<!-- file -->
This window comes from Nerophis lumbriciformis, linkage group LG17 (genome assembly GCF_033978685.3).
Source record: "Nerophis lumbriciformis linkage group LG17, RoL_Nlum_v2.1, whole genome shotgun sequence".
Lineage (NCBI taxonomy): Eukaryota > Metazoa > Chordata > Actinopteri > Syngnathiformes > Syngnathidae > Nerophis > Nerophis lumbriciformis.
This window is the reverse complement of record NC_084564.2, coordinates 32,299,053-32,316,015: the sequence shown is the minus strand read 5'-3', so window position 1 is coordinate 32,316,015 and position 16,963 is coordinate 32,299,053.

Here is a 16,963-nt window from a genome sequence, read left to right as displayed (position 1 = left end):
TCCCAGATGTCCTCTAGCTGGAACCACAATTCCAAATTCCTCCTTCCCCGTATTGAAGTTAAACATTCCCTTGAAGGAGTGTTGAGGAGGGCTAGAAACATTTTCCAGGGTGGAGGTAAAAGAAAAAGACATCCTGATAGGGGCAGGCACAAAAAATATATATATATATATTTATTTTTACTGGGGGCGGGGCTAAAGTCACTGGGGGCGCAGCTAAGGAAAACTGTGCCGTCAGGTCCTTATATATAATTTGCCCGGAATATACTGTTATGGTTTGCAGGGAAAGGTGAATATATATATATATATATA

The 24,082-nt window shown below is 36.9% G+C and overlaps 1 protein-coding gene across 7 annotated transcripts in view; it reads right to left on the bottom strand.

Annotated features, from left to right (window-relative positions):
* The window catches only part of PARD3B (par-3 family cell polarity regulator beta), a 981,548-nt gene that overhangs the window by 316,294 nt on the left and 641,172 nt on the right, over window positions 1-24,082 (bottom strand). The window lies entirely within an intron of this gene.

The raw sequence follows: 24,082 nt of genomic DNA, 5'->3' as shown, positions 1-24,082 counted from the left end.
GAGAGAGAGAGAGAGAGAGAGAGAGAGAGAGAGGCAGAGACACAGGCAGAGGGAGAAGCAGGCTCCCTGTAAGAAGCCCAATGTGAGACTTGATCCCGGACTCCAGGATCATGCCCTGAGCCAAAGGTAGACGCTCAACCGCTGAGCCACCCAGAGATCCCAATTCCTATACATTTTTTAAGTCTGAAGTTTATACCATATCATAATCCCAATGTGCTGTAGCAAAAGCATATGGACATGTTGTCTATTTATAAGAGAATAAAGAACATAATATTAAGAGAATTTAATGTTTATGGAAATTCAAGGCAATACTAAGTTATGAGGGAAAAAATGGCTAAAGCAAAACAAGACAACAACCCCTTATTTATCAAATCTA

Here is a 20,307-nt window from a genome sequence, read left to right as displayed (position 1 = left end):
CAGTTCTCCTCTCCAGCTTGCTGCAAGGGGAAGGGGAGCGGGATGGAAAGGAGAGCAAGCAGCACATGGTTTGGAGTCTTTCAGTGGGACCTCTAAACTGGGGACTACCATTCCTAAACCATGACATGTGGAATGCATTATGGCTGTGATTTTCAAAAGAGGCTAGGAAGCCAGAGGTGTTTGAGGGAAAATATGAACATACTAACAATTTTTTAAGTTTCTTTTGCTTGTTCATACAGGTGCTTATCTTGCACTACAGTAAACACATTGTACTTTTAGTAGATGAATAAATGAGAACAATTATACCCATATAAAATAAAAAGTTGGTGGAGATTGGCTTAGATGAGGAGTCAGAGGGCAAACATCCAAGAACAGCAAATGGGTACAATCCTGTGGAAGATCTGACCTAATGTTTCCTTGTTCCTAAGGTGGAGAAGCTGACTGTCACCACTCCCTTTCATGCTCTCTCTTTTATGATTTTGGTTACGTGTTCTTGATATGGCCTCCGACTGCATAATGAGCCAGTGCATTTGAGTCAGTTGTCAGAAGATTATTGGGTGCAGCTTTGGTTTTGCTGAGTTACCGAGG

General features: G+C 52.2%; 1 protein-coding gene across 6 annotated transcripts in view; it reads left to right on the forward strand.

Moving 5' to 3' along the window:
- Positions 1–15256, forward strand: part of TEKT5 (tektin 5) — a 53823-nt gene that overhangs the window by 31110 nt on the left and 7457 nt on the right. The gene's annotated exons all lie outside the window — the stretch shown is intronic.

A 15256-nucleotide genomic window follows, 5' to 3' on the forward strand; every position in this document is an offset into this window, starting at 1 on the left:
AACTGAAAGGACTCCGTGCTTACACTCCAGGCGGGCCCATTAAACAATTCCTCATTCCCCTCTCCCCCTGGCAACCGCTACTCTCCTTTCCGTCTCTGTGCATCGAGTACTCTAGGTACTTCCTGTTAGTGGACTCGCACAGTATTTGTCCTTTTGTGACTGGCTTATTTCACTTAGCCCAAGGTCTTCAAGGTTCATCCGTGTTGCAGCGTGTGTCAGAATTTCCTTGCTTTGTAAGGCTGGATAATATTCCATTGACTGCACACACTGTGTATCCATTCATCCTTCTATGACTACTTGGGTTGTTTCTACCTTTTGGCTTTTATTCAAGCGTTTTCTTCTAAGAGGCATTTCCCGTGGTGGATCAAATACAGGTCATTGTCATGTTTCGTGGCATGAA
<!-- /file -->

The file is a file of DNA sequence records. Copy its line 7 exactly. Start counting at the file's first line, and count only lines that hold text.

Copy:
The 24,082-nt window shown below is 36.9% G+C and overlaps 1 protein-coding gene across 7 annotated transcripts in view; it reads right to left on the bottom strand.